At first glance, civil servants appear to be being ordered to avoid using what seems perfectly ordinary language, in order to uphold a very particular view of what it means to be an “active trans ally”. But read to the end, and we come to this fascinating quotation from HM Prison and Probation Service (HMPPS):
“This guidebook was published by a staff network, its content was not approved prior to being communicated and it is a network rather than a corporate HMPPS view. Following its publication, HMPPS is reviewing the rules around internal communications to staff from network groups.”
So was this just a communication from a non-managerial ‘network group’, whatever that is? Yet it apparently came from the Prison Service’s diversity and inclusion team, which is a very real part of the HR hierarchy in many workplaces. The email was also marked ‘Official Sensitive’, yet the Prison Service claims that it was not official. So was that misuse of the official designation? An honest mistake?
This ambiguity matters because of another bit of ambiguous language in the email itself: “Whilst passing uses of these phrases might not be considered misconduct, the importance of challenging their use cannot be overstated.”
‘Might not be considered misconduct’ is so lightly coded as to be barely coded. But how seriously employees took the implicit warning would obviously depend on whether this was an official communication from the HR hierarchy or a (mislabelled) campaigning email from a peer ‘network’.
Either way, it seems unlikely that this was signed off by a minister. And whilst Civil Service HR have autonomy when it comes to hiring and firing, it seems likely that Dominic Raab could have this advice withdrawn if he called in the appropriate people and so directed them.
Of course, the Justice Secretary is not currently in the strongest position to be taking a firm line on workplace relations issues, a factor which may have encouraged the MoJ’s diversity and inclusion team/network to push their luck a little.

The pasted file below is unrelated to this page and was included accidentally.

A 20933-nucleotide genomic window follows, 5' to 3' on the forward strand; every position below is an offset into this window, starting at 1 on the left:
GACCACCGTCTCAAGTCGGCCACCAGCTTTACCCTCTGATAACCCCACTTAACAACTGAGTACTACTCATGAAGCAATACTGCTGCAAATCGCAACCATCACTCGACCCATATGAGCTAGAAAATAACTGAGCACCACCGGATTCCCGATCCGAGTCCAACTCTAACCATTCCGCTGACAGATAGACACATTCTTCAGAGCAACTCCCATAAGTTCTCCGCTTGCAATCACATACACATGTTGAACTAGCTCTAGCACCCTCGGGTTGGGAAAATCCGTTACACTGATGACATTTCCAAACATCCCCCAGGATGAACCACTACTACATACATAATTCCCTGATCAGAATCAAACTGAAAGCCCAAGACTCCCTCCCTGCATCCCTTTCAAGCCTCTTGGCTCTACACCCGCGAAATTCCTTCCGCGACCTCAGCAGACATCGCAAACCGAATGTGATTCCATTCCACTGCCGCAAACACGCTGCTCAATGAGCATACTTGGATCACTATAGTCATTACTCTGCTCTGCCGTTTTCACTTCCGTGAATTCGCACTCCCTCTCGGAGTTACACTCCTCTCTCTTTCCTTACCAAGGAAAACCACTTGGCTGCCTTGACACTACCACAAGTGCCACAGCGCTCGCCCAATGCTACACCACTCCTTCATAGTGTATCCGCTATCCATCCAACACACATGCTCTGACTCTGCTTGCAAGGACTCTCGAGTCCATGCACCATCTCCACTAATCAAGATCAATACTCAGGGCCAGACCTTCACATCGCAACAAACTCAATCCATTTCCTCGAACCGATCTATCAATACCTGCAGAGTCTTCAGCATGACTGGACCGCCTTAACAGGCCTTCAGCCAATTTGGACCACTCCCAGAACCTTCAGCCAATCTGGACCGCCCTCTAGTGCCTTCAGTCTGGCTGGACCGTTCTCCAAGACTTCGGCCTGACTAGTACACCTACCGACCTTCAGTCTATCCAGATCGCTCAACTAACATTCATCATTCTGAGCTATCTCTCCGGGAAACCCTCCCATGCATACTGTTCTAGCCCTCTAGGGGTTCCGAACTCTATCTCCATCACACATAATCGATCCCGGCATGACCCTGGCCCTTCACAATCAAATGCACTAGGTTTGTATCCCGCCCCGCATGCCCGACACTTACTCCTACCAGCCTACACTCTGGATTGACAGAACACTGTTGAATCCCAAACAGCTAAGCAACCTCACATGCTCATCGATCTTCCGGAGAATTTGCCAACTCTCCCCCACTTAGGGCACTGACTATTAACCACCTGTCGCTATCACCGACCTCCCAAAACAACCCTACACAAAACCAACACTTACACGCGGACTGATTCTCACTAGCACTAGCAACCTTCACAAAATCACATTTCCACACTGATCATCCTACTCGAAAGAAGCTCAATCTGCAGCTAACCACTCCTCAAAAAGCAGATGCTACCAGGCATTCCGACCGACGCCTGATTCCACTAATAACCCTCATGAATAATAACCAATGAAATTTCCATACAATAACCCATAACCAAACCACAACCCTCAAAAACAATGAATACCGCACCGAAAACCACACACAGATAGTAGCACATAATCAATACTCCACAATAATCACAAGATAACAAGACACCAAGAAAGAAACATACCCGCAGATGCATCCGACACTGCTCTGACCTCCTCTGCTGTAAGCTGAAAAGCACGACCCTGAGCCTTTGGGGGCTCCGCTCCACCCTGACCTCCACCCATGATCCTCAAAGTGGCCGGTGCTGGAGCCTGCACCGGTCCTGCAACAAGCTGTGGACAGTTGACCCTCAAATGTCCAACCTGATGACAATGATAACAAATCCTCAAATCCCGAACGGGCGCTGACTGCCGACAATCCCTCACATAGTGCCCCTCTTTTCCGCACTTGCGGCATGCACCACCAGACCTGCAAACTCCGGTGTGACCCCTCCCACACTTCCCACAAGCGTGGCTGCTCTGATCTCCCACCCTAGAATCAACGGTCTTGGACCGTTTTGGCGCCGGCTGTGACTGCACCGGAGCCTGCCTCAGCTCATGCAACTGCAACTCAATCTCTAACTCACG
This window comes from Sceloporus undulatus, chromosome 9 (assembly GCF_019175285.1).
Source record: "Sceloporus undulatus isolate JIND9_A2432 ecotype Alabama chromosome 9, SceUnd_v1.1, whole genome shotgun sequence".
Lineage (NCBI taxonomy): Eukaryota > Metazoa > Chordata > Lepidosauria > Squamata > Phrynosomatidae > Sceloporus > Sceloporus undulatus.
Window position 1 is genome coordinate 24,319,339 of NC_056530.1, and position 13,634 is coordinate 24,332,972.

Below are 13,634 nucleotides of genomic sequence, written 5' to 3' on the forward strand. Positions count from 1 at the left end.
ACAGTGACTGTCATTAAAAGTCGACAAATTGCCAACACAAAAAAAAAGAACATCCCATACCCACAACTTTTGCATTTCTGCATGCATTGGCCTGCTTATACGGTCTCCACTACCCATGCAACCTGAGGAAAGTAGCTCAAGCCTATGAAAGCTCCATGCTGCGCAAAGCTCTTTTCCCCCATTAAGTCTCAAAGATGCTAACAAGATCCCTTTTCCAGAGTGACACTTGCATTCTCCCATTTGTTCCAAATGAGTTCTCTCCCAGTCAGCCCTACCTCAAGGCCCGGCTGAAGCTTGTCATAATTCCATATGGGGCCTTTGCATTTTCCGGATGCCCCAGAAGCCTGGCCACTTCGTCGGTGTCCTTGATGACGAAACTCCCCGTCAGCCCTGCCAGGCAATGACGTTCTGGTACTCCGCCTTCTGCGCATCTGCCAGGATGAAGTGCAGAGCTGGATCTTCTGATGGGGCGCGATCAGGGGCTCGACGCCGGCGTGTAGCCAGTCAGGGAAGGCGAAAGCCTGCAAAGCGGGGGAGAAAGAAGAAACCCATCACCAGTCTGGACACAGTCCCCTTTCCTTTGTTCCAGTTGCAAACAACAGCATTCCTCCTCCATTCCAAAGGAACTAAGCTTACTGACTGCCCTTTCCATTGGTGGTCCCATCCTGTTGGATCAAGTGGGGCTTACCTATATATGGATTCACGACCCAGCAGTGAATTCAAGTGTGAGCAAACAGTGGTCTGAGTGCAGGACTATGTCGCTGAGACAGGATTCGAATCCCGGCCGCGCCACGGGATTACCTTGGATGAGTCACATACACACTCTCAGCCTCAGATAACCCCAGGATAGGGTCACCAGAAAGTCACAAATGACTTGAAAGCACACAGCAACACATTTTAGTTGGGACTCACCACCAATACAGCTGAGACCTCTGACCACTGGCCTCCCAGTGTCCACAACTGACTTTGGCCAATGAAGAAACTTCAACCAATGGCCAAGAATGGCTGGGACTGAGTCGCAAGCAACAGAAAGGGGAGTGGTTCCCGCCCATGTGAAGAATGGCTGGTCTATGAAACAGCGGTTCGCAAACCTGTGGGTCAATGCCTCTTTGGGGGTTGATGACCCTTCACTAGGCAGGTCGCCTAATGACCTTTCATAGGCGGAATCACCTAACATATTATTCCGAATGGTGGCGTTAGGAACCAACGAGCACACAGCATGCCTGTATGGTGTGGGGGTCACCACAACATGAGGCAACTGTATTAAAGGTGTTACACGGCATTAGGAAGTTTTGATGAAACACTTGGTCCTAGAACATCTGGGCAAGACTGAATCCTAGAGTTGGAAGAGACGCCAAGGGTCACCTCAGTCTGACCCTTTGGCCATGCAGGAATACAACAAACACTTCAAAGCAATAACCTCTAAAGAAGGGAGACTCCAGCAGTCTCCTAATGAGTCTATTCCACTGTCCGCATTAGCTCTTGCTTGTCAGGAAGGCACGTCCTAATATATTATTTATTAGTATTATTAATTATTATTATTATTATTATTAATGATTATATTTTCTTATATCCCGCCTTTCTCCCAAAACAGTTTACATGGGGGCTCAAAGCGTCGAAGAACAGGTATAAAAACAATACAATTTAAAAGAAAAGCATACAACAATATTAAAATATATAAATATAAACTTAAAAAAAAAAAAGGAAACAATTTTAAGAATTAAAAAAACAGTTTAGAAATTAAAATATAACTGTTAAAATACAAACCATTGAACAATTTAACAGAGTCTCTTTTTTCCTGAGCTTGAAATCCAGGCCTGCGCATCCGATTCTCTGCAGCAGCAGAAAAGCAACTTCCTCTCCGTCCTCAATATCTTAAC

Beyond those specifics, however, this sort of story is problematic for the Conservatives because they invite a glaring contrast between the Party’s increasingly belligerent rhetoric on culture war issues and the almost total lack of concrete policy progress on the same.
At the top level, this is a question of legislation: many of the processes the Tories like to complain about are mandated by the Equality Act 2010, and after 12 years in power – several with a handsome majority – there is precious little excuse for having done nothing about it.
That bleeds through into managing the Civil Service bureaucracy too. It may be that ministers can get this sort of advice withdrawn, if it comes to their attention and they apply themselves to do so, and it could be that ministers with relevant experience or portfolios, such as Kemi Badenoch and Oliver Dowden, could drive some broader change if they likewise focused on it.
But it is probably a safe assumption that for every incident like this which reaches the ears of the Daily Telegraph, there will be several which don’t. The millstones of bureaucracy, to borrow a phrase, grind slowly but exceedingly fine, and trying to offset that with individual ministerial interventions alone is not a sustainable model for holding one’s ground, let alone making actual progress.